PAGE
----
Singapore is the Israel of Asia
Business location Singapore - an open gateway to Asia
More than 1,400 German companies are already based in Singapore today. The Asian location is particularly popular with medium-sized businesses. They appreciate the political stability, the protection of trademark rights and, last but not least, a highly developed infrastructure. The city-state supports the settlement of new companies through relatively high subsidies and low taxes.
The Singapore hub is located in the center of the Asian markets. In the city-state, 5.6 million people live in an area the size of Hamburg. In addition, there are more than 10 million visitors every year. Singapore's economy is one of the most liberal and most privatized economies in the world. The advantages of the location include the investment climate, the training of the people and the location. With 1.7% unemployed, there is virtually full employment. In 2016, Germany exported goods with a total value of 6.74 billion euros to the city-state - mainly machines, cars and vehicle parts as well as electronics and electrical engineering.
Taxes are falling
The Singapore government supports the settlement of foreign companies. These include moderate entry requirements, but above all low tax rates and high subsidies. Corporate tax rates are among the lowest in the world. As long as certain conditions are met, the transfer of foreign dividends, foreign branch profits and foreign service income is not taxed at all. With individual income tax, all foreign income is tax-exempt - as is the export of goods and international services. The trend is downwards: while taxes in Germany are rising continuously, they have fallen by around a quarter in Singapore in recent years.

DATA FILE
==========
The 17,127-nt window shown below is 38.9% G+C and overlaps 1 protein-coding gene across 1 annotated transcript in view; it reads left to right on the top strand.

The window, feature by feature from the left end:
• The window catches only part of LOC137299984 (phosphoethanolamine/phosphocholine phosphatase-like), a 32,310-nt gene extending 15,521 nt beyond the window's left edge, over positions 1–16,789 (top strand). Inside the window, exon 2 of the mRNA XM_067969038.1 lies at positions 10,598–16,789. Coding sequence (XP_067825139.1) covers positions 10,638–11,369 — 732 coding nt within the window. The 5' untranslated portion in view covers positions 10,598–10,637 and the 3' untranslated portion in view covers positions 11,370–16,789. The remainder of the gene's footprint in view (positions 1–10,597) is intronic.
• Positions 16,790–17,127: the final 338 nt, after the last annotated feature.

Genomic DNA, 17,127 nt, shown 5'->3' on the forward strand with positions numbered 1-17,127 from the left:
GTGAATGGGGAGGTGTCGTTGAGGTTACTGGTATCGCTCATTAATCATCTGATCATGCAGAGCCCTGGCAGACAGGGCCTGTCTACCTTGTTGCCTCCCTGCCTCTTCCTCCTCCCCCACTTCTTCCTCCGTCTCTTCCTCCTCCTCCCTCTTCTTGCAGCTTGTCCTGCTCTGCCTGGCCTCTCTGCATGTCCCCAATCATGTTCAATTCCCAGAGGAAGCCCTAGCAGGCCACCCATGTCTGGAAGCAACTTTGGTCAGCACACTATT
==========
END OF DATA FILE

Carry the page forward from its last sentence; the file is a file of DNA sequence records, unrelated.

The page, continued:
Singapore's tax rates at a glance:
- Corporate tax: 17%
- Withholding tax rate: not applicable
- License fees for patents etc .: 10%
- Branch transfers: not applicable
- Individual income tax rate: 0 to 20%
- VAT rate: 7%
The state also invests
As part of the “Research, Innovation and Enterprise Plan 2020” project, the government has made 2 billion euros available to support public research in the field of advanced manufacturing - the Asian counterpart to Industry 4.0. Key industries in Singapore include electronics, precision engineering, specialty chemicals, automotive, medical technology and logistics. Another 2.5 billion euros will flow into health sciences and biomedicine.
Almost half of all exports in Singapore revolve around high-tech products. Accordingly, the patent density is particularly high: there are 900 patent applications for every million inhabitants. For comparison: In Germany there are 311, in Switzerland, as the European front runner, at least 892. The share of mid- and high-tech industries in manufacturing is the highest worldwide of around 80%. The manufacturing industry grew by a good 10% in 2016, and overall economic output by 3%. For the current year, the Ministry of Commerce traditionally conservatively expects a growth corridor of between 1.5 and 3.5 percent and sees risks - if at all - primarily in increasing protectionism and rising inflation.
Only two things are scarce in Singapore: labor and land. Despite the limited space, the government wants to keep the manufacturing industry as an important branch of the economy in the country. After all, the manufacturing industry accounts for more than 20% of the gross domestic product. The problem: unlike in the neighboring tiger states such as Hong Kong, factories cannot migrate to their own surrounding areas. They therefore have to relocate to neighboring Malaysia or Indonesia in the case of space-intensive expansions. This relocation process is tax-incentivized by the government and will continue. The only condition for receiving further subsidies and tax breaks is that the company's headquarters remain in Singapore.
Brief Singapore etiquette
Even if the street scene and the business world appear international, attention must still be paid to the local legislation and cultural imprint. Always follow prohibition signs everywhere! In Singapore, for example, smoking is generally prohibited within five meters of entrances and exits, parking garages, covered sidewalks and air-conditioned buildings. Eating and drinking in the subway, throwing away rubbish or kissing in public can quickly cost several hundred euros. Inappropriate behavior towards women (“outrage of modesty”) can lead to arrest and a fine or imprisonment. (mg)
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